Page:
- The Angry Young Men: A Literary Comedy of the 1950s by Humphrey Carpenter
Allen Lane, 244 pp, £18.99, September 2002, ISBN 0 7139 9532 7
Humphrey Carpenter is a practised biographer; he can do groups as well as single persons, but he admits that this group set him a new problem, which was that he remained throughout unsure whether it really existed. The Movement (a rather localised, mostly Oxford affair) and the Angry Young Men (more London, more of the theatre) were certainly the inventions of journalists, but they took on a kind of reality when the public was induced to view the young men in terms of those inventions, and also when the writers concerned noticed that the mirror of gossip did, however distortedly, reflect them. And whatever they thought they were doing, they could hardly not know that it would give rise to large, vague speculations about the cultural condition of England.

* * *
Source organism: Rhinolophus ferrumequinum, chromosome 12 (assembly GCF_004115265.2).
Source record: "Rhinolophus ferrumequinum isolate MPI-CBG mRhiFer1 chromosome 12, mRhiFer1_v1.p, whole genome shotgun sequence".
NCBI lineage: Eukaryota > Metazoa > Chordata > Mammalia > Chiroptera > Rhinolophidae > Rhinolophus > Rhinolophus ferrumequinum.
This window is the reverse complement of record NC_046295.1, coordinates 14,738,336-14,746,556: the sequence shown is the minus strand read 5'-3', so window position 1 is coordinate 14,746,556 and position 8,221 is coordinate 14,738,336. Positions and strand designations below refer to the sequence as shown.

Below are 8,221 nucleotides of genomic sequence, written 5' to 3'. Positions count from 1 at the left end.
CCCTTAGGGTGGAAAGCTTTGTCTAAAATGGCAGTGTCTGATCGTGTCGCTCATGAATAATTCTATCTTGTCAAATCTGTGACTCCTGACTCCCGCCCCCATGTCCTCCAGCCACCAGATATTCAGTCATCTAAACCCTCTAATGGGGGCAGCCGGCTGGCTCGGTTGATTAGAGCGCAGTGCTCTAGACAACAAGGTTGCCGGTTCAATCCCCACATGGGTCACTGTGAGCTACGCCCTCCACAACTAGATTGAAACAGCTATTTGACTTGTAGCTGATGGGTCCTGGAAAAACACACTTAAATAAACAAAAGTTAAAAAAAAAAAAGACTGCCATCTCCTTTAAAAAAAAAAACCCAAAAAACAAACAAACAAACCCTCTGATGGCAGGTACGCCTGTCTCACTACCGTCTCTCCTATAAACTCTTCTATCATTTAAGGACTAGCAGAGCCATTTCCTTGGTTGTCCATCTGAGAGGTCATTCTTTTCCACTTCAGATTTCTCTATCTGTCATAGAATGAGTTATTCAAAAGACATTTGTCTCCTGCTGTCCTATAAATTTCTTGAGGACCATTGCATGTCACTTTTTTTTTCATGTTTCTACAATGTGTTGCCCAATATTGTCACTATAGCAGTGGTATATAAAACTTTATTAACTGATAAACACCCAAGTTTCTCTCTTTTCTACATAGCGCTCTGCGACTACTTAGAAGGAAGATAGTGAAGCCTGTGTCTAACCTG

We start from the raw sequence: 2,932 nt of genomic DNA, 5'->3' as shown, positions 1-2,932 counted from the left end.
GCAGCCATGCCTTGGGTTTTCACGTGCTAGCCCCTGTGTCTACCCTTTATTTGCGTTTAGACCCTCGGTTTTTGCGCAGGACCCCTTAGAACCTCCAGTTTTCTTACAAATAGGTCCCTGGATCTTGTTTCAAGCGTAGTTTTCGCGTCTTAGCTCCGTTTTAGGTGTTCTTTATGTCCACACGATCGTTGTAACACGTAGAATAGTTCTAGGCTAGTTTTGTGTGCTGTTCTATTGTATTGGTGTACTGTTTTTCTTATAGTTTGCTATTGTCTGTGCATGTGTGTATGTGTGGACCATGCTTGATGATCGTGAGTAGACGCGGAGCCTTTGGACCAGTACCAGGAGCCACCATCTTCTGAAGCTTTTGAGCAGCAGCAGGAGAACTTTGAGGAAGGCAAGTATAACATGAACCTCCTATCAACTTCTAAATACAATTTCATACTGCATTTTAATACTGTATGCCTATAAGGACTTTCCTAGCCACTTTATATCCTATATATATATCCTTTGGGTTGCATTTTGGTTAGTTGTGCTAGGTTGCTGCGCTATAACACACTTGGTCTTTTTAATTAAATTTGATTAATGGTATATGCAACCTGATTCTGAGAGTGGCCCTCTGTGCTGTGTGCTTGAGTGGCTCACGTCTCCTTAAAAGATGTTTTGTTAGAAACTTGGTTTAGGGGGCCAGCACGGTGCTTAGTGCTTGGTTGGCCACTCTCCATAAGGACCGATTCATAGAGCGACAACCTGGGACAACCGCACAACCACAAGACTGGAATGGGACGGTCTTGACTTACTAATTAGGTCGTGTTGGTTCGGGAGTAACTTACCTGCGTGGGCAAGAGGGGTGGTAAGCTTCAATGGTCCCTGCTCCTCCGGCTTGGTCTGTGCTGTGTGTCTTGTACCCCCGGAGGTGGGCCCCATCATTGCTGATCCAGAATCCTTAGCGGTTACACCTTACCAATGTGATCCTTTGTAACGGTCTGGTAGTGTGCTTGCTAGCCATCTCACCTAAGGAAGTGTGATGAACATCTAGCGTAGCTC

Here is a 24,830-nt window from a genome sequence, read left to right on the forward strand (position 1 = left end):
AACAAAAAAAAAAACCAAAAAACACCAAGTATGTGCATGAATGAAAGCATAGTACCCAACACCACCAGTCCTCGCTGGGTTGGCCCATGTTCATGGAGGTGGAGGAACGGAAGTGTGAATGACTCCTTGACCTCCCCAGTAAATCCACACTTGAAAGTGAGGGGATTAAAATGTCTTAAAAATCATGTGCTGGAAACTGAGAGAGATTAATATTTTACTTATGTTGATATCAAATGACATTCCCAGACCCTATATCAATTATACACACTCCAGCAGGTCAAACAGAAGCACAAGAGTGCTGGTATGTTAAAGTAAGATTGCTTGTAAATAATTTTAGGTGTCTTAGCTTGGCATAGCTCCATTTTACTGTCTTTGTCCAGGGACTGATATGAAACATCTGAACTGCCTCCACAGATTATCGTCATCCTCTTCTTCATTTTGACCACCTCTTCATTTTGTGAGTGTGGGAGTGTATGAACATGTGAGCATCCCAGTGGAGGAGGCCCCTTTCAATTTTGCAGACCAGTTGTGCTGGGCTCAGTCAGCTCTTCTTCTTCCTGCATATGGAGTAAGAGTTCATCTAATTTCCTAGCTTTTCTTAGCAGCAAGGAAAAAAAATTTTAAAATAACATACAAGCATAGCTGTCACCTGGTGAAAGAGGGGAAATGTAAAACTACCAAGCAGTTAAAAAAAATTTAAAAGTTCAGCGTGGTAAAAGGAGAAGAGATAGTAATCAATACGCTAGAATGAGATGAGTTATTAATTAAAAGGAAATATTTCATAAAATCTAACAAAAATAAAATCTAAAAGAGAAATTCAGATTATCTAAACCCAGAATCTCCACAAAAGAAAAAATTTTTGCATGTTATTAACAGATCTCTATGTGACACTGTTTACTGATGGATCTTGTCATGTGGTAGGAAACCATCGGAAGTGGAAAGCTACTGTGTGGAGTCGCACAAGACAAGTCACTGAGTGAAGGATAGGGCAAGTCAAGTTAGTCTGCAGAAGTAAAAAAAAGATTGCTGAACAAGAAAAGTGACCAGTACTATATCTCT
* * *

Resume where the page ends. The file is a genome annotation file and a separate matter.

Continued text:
The full text of this book review is only available to subscribers of the London Review of Books.
Vol. 24 No. 24 · 12 December 2002
A footnote to Frank Kermode’s review of Humphrey Carpenter’s The Angry Young Men (LRB, 28 November): around 1960 I was returning from abroad but was stopped by an immigration official who demanded further proof of my status. I had little on me, but in one pocket chanced on my membership card for the Establishment Club. ‘Well, I am a member of the Establishment,’ I said, to which he replied, without twitching a muscle, so that to this day I don’t know whether the old deference was still with us or we were sharing a private joke: ‘Oh well sir, if you are a member of the Establishment, that’s fine,’ and waved me through.
Vol. 25 No. 1 · 2 January 2003